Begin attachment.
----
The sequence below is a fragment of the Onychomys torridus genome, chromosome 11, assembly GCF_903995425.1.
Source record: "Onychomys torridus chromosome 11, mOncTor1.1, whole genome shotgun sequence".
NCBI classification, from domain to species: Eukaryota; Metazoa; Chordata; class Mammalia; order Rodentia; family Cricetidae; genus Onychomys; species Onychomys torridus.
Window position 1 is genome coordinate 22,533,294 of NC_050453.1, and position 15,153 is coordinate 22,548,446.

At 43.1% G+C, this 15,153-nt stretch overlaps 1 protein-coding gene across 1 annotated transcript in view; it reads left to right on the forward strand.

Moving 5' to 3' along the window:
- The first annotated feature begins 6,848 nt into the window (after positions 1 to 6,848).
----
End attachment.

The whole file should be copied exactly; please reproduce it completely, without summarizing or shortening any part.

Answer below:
The sequence below is a fragment of the Onychomys torridus genome, chromosome 11, assembly GCF_903995425.1.
Source record: "Onychomys torridus chromosome 11, mOncTor1.1, whole genome shotgun sequence".
NCBI classification, from domain to species: Eukaryota; Metazoa; Chordata; class Mammalia; order Rodentia; family Cricetidae; genus Onychomys; species Onychomys torridus.
Window position 1 is genome coordinate 22,533,294 of NC_050453.1, and position 15,153 is coordinate 22,548,446.

At 43.1% G+C, this 15,153-nt stretch overlaps 1 protein-coding gene across 1 annotated transcript in view; it reads left to right on the forward strand.

Moving 5' to 3' along the window:
- The first annotated feature begins 6,848 nt into the window (after positions 1 to 6,848).